It's Earth Day's 50th Anniversary
It’s the 50th anniversary of Earth Day, and this year we find ourselves in the midst of the COVID-19 crisis.
If you’re paying attention to environmental news, now that many urban centers have been under stay-at-home orders, the earth is changing. Air pollution is receding because we’re no longer clogging up highways when we should be using public transportation instead. In fact, the world is on track to see a record 5 percent drop in carbon emissions.
The long-polluted, storied canals of Venice are actually clear for the first time in history.
It’s clear that capitalism’s effect of overconsumption and exploitation of workers and the planet has been put in check, and we finally have a good glimpse into what can be, if we only turn away from capitalism altogether.
And if we had had the kind of aggressive and smart environmental regulations needed to avert climate catastrophe in the first place, the kind that neither Democrats or Republicans will support beyond just lip service, this could have been normal.
The Ecosocialist Green New Deal our campaign advocates would not only provide for human needs within ecological limits, but it would also put people to work in restoring wetlands, forests and mangroves, reversing the damage of centuries of capitalist exploitation.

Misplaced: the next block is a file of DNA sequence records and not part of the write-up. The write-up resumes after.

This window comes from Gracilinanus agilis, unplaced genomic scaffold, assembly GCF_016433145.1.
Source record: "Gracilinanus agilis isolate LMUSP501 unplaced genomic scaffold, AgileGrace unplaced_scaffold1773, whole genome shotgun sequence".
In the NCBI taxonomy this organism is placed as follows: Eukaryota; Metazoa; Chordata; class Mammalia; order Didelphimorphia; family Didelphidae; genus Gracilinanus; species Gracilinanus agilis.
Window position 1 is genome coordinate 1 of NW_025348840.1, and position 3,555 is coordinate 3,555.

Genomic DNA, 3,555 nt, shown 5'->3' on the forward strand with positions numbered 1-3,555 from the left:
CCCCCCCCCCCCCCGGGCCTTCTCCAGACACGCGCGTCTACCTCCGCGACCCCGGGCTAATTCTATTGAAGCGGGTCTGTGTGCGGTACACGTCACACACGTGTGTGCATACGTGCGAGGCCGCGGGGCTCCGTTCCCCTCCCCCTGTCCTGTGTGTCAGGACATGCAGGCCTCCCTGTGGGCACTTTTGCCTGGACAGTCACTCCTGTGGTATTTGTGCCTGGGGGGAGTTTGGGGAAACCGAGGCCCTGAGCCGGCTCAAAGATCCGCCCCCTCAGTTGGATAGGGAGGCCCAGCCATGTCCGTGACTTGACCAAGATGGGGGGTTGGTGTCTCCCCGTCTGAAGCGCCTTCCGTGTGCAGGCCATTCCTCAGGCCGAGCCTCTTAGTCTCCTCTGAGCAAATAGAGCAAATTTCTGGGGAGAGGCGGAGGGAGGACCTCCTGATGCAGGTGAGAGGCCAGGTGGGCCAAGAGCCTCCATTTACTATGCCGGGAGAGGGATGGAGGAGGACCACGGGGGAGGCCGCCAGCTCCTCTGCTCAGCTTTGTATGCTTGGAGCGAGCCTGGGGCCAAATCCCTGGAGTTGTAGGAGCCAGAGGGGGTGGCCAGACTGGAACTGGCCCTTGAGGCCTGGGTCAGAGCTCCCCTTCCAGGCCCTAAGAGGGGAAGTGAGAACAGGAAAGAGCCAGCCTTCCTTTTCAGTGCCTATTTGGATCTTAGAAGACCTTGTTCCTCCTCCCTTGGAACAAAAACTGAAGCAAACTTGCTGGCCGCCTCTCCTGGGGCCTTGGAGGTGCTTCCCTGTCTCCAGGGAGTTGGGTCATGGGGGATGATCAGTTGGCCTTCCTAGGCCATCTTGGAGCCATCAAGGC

Conversion to an ecologically sustainable and just economy cannot happen under the capitalist system. Capitalism’s competitive structure drives blind, relentless growth that is consuming and destroying the biosphere. Its competitive international structure breeds wars for resources, markets, cheap labor, and geopolitical military advantages
We need an ecosocialist Green New Deal in order to coordinate the conversion of all production systems to sustainability. We need social ownership of key industries, like the energy sector. Exxon and the Koch Brothers are not going to reinvest their fossil fuel earnings in renewables. We must nationalize big oil. We need a bottom-up democratic process of economic planning so the public sector—public enterprises, infrastructure, and services—is responsive to the people in their communities.
We need a Just Transition to a green economy so that no one is harmed in the process and a restorative process to reverse and rectify the disproportionate impact that working-class communities of color have suffered. The Green New Deal must include an Economic Bill of Rights that guarantees everyone a living-wage job, an income above poverty, decent housing, comprehensive health care, a good tuition-free public education from pre-K to college, and a secure retirement.
Let Earth Day 50 mark the day that we decide not to return to what was, and instead, let’s commit to building a new normal that works for all of us, not just the few. We need system change, not business as usual.